web analytics
Tony Gemignani - Pizza Making Fundamentals - Forno Bravo Forum: The Wood-Fired Oven Community

Announcement

Collapse

Photo Galleries are back! Instructions below.

Dear forum users,
Thank you for your patience with the Photo galleries. We've got your galleries online!
We have finished writing a custom script to migrate the PhotoPlog to vBulletin5’s albums.

Unfortunately V-Bulletin killed the "Photoplogs" in their software upgrade which was unforeseen and we're the first development group to have written a script for getting the galleries back... that said, it took some time to reverse engineer the code and get the albums to move over seamlessly!

Forum users will be able to access their “PhotoPlog” images through their user profile page by clicking on the “Media” tab.
They will also be able to browse other albums by going to the albums page. (On the forum site, there is a link in the black bar beside “Forums” to the albums.)

In order for users to create an album please follow the steps below.
1) Go to user profile page and click “Media”
2) Click Add Photos
3) Enter Photo Gallery Title in the first field
4) Click Upload or Select from Photo Album to add photos
5) Click Post
6) Once posted, the album will be created as a “Topic” on the albums page for the public to see. The topic title will be the “Photo Gallery Title” they created before uploading their photos.


To create this migration path we used vBulletin5’s default album structure. Unfortunately, it won’t work like the “PhotoPlog” but is an album/gallery component on the forum now.
See more
See less

Tony Gemignani - Pizza Making Fundamentals

Collapse
X
  • Filter
  • Time
  • Show
Clear All
new posts

  • Tony Gemignani - Pizza Making Fundamentals

    I found this 5 part video by Tony Gemignani quite interesting:

    Part 1

    Part 2

    Part 3

    Part 4

    Part 5
    Last edited by heliman; 10-29-2011, 05:18 PM.
    / Rossco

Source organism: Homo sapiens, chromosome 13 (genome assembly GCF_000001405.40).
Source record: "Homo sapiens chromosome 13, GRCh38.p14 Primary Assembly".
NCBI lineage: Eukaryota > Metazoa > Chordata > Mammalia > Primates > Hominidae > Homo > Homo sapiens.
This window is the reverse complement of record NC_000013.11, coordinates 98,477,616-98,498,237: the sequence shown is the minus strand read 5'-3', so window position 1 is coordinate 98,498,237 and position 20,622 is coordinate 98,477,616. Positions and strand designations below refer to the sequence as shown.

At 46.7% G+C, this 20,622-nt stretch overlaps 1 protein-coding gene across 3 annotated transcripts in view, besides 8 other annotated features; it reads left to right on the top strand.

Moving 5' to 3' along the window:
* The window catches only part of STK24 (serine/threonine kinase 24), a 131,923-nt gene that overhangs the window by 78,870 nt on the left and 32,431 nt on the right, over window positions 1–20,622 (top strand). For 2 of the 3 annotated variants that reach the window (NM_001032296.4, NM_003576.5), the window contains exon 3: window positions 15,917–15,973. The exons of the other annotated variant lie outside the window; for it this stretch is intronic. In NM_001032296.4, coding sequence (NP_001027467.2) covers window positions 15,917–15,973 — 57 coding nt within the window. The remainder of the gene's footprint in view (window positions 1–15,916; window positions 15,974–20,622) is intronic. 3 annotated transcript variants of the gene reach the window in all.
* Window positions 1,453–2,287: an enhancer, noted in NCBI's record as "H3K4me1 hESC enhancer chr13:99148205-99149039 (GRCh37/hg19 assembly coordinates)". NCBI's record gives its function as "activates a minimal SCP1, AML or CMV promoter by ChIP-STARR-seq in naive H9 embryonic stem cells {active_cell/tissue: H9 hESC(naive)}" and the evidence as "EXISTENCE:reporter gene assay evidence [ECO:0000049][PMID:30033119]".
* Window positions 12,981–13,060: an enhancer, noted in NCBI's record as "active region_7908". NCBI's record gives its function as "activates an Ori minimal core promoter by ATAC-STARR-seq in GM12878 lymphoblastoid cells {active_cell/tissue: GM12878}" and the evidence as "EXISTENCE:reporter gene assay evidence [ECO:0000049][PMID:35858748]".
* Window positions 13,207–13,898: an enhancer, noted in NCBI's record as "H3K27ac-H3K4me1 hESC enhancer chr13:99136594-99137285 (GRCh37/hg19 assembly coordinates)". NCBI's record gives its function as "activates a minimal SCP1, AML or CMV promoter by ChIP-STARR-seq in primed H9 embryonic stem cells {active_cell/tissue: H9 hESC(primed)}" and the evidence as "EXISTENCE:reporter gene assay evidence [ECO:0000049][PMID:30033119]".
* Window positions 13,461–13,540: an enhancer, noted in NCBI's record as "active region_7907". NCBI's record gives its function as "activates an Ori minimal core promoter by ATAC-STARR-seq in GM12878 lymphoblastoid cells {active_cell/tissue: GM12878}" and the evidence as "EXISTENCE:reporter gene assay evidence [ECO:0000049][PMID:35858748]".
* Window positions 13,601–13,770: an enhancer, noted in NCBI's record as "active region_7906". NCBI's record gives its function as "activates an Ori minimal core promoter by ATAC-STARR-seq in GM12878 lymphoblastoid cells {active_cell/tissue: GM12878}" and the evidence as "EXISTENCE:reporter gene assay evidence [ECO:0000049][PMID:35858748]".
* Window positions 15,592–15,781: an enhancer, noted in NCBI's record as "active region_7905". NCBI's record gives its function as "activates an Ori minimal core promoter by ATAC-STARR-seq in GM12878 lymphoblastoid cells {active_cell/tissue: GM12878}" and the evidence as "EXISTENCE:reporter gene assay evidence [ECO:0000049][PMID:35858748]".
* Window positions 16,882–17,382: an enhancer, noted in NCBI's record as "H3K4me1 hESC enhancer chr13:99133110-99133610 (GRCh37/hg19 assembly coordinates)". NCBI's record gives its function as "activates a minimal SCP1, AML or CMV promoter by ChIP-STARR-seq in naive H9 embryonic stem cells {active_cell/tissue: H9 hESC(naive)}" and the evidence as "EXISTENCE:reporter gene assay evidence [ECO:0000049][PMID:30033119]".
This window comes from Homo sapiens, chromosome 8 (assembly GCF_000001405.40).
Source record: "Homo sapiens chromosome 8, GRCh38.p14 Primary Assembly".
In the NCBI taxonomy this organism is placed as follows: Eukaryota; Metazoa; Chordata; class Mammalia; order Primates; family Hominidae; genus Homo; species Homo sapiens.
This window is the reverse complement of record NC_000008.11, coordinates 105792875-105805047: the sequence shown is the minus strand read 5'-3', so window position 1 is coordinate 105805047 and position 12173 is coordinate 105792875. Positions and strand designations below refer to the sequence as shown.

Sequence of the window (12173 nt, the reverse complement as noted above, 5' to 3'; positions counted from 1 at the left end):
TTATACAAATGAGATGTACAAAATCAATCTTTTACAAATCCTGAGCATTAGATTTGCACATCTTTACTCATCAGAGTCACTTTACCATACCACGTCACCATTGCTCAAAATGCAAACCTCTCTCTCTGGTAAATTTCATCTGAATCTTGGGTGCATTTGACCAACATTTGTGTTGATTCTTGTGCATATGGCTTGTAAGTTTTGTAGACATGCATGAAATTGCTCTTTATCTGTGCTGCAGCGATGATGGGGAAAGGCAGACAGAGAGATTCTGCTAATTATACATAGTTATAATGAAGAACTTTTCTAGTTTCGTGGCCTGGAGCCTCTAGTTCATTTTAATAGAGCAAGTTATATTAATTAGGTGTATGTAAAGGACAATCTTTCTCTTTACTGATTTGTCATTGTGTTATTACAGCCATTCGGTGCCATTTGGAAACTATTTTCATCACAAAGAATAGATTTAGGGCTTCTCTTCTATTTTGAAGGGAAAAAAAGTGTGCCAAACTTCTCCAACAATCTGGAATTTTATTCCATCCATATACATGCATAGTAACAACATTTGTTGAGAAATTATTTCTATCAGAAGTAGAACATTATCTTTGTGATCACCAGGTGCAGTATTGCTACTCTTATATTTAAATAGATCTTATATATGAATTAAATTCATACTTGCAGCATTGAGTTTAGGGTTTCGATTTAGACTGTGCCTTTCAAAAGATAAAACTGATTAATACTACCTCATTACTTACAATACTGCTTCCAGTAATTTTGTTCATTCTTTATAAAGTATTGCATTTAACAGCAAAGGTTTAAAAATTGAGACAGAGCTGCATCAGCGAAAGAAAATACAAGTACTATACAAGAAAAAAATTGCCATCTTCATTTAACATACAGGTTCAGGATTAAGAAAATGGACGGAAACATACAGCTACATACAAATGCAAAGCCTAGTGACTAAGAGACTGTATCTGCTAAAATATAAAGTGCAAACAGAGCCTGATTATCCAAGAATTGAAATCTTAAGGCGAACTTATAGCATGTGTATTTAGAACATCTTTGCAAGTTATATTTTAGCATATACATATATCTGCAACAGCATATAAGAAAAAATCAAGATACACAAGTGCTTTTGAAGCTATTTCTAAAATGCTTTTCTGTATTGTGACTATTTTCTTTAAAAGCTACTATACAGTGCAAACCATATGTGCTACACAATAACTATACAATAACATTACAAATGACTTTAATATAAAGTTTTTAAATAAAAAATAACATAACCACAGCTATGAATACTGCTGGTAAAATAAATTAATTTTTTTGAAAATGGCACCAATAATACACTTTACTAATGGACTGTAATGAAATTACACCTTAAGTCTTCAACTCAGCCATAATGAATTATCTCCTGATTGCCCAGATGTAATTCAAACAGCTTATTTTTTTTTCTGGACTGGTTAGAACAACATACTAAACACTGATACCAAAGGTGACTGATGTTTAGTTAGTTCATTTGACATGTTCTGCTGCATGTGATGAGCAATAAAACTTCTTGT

• #2
    Re: Tony Gemignani - Pizza Making Fundamentals

    Thanks for the links

    I enjoyed watching them and learning as he went along.
    Lee B.
    DFW area, Texas, USA

    If you are thinking about building a brick oven, my advice is Here.
    Our One Meter Pompeii Oven album is here.
    An album showing our Thermal Breaks is Here.

    I try to learn from my mistakes, and from yours when you give me a heads up.

    Comment


    • #3
      Re: Tony Gemignani - Pizza Making Fundamentals

      Cheers Rossco, some points to take when I try my first 3 day cold ferm. Good to watch too!

      Comment


      • #4
        Re: Tony Gemignani - Pizza Making Fundamentals

        Looks really great Doug... I think I'll give the recipe a go sometime too. Interesting to see the results with such a low hydration - definitely seems to produce a different texture when compared to my usual 66% mix.
        / Rossco

        Comment


        • #5
          Re: Tony Gemignani - Pizza Making Fundamentals

          Sounds good ...

          One observation - there seems very little charring under the base .. could that be due to the low hydration?? At anything over 400 C I get lots of charing with my 66% brew...
          / Rossco

          Comment


          • #6
            Re: Tony Gemignani - Pizza Making Fundamentals

            Doug and Rossco, it's the protein in flour that traps water. The less protein in your flour, the less water you should be using. Even though Caputo pizzeria flour has a protein level in the vicinity of your Allied flours (11%ish), it's milled under extremely careful conditions to produce less heat/less protein damage, so it acts like a much higher protein flour. Even though Tony Gemignani is not that knowledgeable about Neapolitan pizza (78 hour fermentation?!), he's right on the money when he talks about the 00 acting like a much higher protein flour in the way that it absorbs all the water and isn't tacky.

            If the Neapolitans are working with a flour that acts like it contains 12-13% protein and using a range of hydration from 56-62%, then, with your 11% flours, you should be using less water than they are. Either that, or you might want to think about giving the 12.5% protein Perfection Bakers Flour a try. That should give you much more Caputo-ish results, imo. Even with 12.5%, to achieve the leoparding that you're looking for, you never want to exceed 62% for Neapolitan pizza. And you want to be working with a hearth temp of at least 455 C. and a dome temp of 550, assuming you're working with a traditional firebrick hearth.

            Comment

            Working...
            X